Organizations are transforming business processes by integrating digital capabilities
This is part three in a series presenting, in small easily consumable bites, findings and insights from the IBM Institute for Business Value’s latest study and paper, “Analytics: The speed advantage - Why data-driven organizations are winning the race in today’s marketplace."
In part two, we had a closer look at the first two of four transformative shifts my colleagues Glenn Finch, Steven Davidson, Christian Kirschniak, Marcio Weikersheimer, Cathy Reese and Rebecca Shockley see as affecting the fast-paced digital marketplace:
- The fast ROI organizations are seeing from their investments in big data
- Customer centricity still dominates analytics activities, but organizations are increasingly solving operational challenges using big data
In part three, let’s look at what my colleagues say about shifts 3 and 4.
Shift 3: Integrating digital capabilities into business processes is transforming organizations
A near majority of organizations (46 percent) are reinventing business processes by integrating digital capabilities. By transforming processes, these organizations are creating the agility, flexibility and precision that enable new growth. And they are using digital capabilities (like social and mobile technologies) to change the way people connect, transact and engage with companies, institutions and governments, as well as how they create mutual value (see Figure 2 below).
In a digital transformation, organizations are focused on ways to better leverage the available data to either grow revenues or cut costs, although the majority of digital transformations are focused on customer-centric outcomes. Meanwhile, new forms of data and advanced analysis methods have opened up new avenues of cost reduction and agility within business processes. In a combined digital and process transformation, organizations examine the end-to-end process or experience and both integrate analytics into the business process and streamline its operations simultaneously.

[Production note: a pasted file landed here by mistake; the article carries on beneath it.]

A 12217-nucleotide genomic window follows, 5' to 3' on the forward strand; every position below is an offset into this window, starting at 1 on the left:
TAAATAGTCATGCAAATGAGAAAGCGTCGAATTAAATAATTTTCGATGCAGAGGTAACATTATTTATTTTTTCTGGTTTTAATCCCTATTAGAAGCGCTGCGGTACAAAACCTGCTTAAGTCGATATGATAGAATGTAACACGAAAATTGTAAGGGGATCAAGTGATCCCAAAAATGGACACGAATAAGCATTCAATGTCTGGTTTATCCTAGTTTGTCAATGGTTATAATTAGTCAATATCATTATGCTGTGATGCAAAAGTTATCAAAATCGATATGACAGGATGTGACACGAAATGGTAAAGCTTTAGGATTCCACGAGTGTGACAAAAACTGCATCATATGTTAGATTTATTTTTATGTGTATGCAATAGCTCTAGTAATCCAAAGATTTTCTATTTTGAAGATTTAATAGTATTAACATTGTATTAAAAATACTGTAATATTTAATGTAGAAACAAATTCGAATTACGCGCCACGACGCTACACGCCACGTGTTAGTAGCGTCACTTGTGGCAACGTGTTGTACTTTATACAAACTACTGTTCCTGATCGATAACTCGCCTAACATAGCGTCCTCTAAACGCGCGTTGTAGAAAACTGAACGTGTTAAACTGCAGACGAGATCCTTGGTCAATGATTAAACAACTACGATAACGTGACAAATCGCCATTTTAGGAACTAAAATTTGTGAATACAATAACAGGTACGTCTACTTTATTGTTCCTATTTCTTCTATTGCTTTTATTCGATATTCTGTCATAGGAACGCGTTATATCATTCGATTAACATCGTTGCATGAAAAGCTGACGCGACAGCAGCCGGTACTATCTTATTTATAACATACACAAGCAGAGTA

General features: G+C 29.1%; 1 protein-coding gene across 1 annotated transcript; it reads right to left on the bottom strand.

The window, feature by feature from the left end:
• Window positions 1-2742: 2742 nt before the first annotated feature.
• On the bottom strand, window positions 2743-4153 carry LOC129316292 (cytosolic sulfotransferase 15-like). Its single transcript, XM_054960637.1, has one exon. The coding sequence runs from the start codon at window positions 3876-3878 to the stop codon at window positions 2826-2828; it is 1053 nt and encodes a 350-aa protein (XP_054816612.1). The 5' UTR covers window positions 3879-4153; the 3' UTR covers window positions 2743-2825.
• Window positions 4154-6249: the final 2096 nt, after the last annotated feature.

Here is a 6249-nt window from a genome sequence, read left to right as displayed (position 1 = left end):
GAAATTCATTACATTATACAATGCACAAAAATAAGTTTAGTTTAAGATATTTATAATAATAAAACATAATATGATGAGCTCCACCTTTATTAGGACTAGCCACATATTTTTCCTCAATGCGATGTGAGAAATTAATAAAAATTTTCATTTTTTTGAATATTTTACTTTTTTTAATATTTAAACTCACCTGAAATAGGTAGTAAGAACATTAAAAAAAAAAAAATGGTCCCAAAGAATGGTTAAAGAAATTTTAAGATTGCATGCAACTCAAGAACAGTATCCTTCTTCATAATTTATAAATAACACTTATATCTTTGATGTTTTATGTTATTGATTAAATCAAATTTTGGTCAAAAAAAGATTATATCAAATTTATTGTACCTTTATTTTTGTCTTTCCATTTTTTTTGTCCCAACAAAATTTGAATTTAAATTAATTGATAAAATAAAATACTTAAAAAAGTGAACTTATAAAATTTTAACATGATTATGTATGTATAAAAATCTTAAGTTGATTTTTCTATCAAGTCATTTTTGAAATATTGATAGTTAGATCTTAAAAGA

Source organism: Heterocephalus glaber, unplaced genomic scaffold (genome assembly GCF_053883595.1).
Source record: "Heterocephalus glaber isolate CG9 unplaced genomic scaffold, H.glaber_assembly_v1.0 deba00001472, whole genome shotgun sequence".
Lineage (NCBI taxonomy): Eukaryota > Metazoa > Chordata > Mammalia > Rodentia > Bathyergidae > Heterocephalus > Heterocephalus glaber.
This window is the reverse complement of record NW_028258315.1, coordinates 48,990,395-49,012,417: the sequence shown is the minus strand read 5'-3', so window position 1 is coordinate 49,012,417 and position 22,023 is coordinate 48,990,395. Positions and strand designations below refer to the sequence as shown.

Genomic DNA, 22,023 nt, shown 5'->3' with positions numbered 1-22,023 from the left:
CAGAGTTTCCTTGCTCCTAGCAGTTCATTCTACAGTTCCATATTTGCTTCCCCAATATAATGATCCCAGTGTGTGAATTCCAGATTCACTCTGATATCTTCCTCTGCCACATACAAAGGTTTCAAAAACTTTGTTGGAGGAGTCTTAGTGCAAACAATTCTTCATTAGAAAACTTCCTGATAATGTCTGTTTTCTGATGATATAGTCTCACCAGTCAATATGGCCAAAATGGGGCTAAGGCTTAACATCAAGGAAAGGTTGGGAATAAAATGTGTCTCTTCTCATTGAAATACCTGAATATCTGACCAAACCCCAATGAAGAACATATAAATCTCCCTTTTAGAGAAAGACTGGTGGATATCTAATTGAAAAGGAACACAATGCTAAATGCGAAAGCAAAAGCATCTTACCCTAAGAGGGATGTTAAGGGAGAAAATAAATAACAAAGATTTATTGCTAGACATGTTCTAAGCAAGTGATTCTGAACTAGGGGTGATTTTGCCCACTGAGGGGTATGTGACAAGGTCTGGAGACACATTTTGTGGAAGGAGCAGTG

Shift 4: The value driver for big data has shifted from volume to velocity
Big data’s initial impact on organizations came in 2012 as the deluge of data crossed its tipping point. Organizations initially aimed big data investments at managing the often overwhelming amount and types of data suddenly available. In our 2012 analytics study, “Analytics: The real-world use of big data,” we identified the characteristic that differentiates organizations the most as a scalable and extensible infrastructure. But just managing the volume and variety of data is no longer enough to outperform competitors.
Now we find the components that differentiate organizations most are those capable of creating an agile and flexible infrastructure, one designed to manage data efficiently and move it through the analytics process quickly. Organizations using big data technologies broadly throughout their business functions —capabilities that enable business functions to consume the data rather than just absorb it —are creating the greatest impacts on business performance.
And business executives are starting to take notice. In fact, we discovered that executives in India, North America and South America have been demanding delivery of action-oriented data-driven insights at an accelerating pace during the past 12 months, with the most significant acceleration in areas outside the United States.
This upsurge is just the beginning. Respondents from almost of all the 67 countries represented in our survey anticipate the demand for data-driven insights will accelerate in the next 12 to 18 months, with most expecting a significant increase in the pace of demand. Even the Nordics, the area along with Japan that reported a slower pace in the past 12 months, are expecting a significant increase in executive appetite for insights in the coming 18 months.
Given this shift toward speed, my colleagues sought to identify the organizations most capable of delivering and consuming insights quickly based on their survey responses. In part four, we will look at the capabilities required to enable speed to action, and introduce the four distinct clusters of organizations that were identified as a result of the study.